Who’s more intolerant of free speech — liberals or conservatives?
Both sides made a compelling case this week with angry partisan throngs trying to force the firing of a California professor for disparaging comments about the late Barbara Bush and savaging hip-hop artist Kanye West for daring to support President Donald Trump.
For those of us who see free speech as an end unto itself, not a tool to advance political ideology, it’s truly a race to the bottom.
Fresno State University faces a backlash from the right after announcing Tuesday that it would not fire or discipline Randa Jarrar, an English professor who wrote on Twitter that Bush “was a generous and smart and amazing racist who, along with her husband, raised a war criminal.”
The caustic remarks following Bush’s death on April 17 infuriated millions of Americans. Barbara Bush is in rare company — she and Abigail Adams are the only women who have been both wives and mothers of presidents — and she is widely admired as a stateswoman who showed grit and decorum.
Many disputed and debated Jarrar’s tweets, fighting bad speech with good speech. Then the worm turned and critics insisted that Fresno State, a public university and an arm of state government, dismiss the professor for expressing her political views. No matter how wrongheaded those views may be, the First Amendment protects them.
When Fresno State confirmed it was investigating Jarrar’s conduct, a coalition of groups including the Foundation for Individual Rights in Education sent university President Joseph Castro a letter explaining that it can’t punish a faculty member for political activism.
Castro said Tuesday that Jarrar would not be disciplined, writing that “her comments, although disgraceful, are protected free speech.” Critics responded by pressuring alumni to cease donations and vowing not to send their children to Fresno State.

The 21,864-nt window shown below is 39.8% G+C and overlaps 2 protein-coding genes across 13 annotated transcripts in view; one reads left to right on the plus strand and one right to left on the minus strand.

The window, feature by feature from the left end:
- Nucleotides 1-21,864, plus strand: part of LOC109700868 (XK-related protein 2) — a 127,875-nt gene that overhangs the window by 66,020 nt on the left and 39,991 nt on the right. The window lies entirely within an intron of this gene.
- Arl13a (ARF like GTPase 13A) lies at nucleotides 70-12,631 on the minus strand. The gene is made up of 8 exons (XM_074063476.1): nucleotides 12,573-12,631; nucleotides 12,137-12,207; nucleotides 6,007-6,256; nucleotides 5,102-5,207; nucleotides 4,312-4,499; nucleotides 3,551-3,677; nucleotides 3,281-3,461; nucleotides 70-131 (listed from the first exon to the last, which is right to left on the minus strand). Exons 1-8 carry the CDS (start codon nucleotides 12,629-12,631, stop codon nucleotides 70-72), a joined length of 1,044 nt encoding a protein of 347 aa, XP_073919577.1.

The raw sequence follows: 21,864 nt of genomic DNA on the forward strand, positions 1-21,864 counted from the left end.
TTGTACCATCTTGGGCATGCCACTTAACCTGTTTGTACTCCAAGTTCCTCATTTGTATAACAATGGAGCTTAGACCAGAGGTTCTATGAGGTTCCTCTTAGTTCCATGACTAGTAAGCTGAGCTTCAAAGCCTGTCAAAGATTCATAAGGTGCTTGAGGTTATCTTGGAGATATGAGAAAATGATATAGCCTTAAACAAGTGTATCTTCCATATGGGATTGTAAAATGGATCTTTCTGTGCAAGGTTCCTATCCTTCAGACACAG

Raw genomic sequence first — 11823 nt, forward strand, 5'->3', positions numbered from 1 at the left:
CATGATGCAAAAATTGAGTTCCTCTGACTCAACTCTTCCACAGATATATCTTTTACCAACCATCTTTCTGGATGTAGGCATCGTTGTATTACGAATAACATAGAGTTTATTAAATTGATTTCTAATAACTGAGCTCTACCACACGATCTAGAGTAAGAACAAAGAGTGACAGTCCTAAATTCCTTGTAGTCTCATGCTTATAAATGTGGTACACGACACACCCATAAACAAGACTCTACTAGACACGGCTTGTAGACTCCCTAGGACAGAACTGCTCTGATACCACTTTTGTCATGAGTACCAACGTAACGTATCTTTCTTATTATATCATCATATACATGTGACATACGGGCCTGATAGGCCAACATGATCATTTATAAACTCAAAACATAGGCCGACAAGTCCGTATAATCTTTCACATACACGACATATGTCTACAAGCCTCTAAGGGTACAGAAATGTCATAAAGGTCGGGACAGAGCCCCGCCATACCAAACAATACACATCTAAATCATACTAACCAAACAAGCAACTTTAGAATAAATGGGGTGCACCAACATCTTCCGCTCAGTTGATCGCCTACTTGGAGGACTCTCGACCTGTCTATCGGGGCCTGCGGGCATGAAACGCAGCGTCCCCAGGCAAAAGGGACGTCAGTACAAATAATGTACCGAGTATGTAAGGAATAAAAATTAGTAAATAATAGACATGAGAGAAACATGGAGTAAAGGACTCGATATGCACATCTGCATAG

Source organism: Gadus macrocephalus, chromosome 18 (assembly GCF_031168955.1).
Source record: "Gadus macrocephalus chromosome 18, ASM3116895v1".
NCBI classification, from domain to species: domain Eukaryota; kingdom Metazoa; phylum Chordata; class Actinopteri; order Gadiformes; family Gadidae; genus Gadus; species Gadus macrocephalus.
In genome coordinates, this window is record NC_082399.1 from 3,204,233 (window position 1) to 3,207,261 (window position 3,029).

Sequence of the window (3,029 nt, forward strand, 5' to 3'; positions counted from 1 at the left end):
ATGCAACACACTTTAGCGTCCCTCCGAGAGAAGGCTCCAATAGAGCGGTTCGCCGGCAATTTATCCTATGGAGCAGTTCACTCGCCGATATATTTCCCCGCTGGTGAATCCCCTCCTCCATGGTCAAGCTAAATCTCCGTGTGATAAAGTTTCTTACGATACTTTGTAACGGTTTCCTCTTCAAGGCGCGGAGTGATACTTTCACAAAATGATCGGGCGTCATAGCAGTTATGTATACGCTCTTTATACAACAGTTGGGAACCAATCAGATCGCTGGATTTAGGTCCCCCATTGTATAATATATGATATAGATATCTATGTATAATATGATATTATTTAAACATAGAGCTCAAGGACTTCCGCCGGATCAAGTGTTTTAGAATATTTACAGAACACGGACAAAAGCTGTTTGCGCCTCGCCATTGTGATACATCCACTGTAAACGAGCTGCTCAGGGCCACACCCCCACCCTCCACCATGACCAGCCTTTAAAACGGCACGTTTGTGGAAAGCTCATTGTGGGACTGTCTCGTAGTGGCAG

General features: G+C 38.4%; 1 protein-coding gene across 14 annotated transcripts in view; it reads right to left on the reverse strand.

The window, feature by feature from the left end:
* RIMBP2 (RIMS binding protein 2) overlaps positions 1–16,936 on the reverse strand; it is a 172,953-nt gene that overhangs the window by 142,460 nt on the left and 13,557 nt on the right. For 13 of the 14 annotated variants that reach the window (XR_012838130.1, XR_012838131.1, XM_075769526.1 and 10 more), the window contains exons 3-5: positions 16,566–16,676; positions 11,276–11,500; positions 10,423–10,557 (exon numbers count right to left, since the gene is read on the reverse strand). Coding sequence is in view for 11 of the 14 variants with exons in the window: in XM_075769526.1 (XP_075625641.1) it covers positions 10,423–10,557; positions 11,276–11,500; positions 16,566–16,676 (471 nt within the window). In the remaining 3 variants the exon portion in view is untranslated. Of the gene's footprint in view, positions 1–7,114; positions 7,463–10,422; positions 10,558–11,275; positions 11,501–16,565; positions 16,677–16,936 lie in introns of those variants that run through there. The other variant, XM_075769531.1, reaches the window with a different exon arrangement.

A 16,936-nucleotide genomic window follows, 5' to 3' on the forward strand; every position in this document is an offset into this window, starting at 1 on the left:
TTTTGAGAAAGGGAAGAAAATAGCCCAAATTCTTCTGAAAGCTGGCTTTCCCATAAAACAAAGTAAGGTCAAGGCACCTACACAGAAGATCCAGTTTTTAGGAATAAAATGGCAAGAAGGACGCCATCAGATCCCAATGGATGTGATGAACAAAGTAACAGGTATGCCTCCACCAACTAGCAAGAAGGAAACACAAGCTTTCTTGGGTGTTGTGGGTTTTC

Kanye West sparked a firestorm with a series of Wednesday tweets expressing an affinity for Trump and sharing a picture of his signed “Make America Great Again” cap. The Trump tweets came on the heels of West’s April 21 tweet, “I love the way Candace Owens thinks,” referring to the African-American conservative pundit and Turning Point USA spokeswoman.
“You don’t have to agree with Trump but the mob can’t make me not love him,” West tweeted. “We are both dragon energy. He is my brother. I love everyone. I don’t agree with everything anyone does. That’s what makes us individuals. And we have the right to independent thought.”
The president responded, quoting West’s tweet and adding the message “Thank you Kanye, very cool!”
Trump’s critics branded West a race-traitor, a charge often leveled against African-American conservatives. Fellow artist Chance the Rapper defended West, tweeting “Black people don’t have to be Democrats.”
Frank discussions about the relationship between race, identity and politics are healthy. But disagreeing with West isn’t enough for some outraged former fans who vow to boycott his music and apparel and warn that expressing his views on the subject is tantamount to career suicide.
While boycotts are themselves an exercise of free speech, critics of Randa Jarrar and Kanye West are stoking a decidedly censorious impulse — punishing people for expressing controversial opinions. Those who withhold donations to a public university for employing a nutty professor are misguided, as the First Amendment ties Fresno State’s hands. Firing her would be unlawful. Activists, then, are urging FSU to violate the Constitution.
Likewise, West’s fans are certainly free to pass on his products, but the message they’re sending — African-American musicians cannot espouse conservative views and retain their claim to authenticity in the black community — is a profoundly dangerous one.
“If you feel something,” West tweeted, “don’t let peer pressure manipulate you.”
As for which side of the aisle is more hostile to free expression, it’s looking more and more like a draw. We think Ari Cohn, an attorney and director of the individual rights defense program at FIRE, says it best in this Tuesday tweet:
“When conservatives complain that FIRE is defending speech from the left too, it very much destroys the narrative that ‘conservatives are the only ones who care about #freespeech’ and reinforces my narrative of ‘most people have hypocritical free speech tendencies.’”
If we genuinely care about freedom, we must defend speech we favor and dislike with equal vigor. Let’s reject tribalism and strive for consistency.
— The Wilson Times